The Aqua Team has 15 student interns at Richmond High School and teaches them about environmental stewardship, said Chiara Swartout, the restoration director for the group’s parent organization, EarthTeam. Her students work on restoring native plants and removing invasive ones, take monthly trips to different Bay Area watersheds, and bike down Wildcat Creek Trail, Swartout said. On Saturday, the nine who made it to the “oyster counting party” reveled in the chance to work with animals.
“I had fun just counting them,” said Daniel Rosillo, a junior. “I know that our environment hasn’t been treated the best. With the youth more involved, with time we can reduce the impact of pollution. We go around picking up trash and counting the oysters … because they help clean the water … That’s just our main goal, to clean up our Bay.”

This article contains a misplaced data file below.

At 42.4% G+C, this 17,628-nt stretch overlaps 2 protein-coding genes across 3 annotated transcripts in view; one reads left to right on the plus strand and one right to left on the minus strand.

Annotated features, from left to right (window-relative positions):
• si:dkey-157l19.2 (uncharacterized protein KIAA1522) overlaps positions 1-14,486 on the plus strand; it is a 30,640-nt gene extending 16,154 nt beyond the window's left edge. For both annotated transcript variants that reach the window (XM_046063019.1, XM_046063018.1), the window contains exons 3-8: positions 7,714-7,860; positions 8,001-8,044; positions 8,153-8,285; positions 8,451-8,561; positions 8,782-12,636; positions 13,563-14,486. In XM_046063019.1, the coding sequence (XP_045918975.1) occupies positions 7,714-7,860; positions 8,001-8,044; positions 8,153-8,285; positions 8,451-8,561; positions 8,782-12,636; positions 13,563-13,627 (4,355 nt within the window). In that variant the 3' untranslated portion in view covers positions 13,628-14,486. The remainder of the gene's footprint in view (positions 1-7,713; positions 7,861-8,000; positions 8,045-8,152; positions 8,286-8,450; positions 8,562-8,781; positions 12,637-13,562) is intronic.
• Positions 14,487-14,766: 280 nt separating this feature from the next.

The Watershed Project’s partnerships and strong push to involve community members didn’t go unnoticed Saturday. NFWF and PG&E presented The Watershed Project with a giant ceremonial $40,000 check to fund their restoration work. Claire Thorp, an assistant director of NFWF’s southwestern partnership office, said it’s critical to empower the community, especially youth, to preserve, restore and protect the environment.
Each of the 30 folks who turned up to count spat on Saturday said they’d volunteer again, according to comment cards filled out at the end of the day.
These oysters are inexplicably attractive.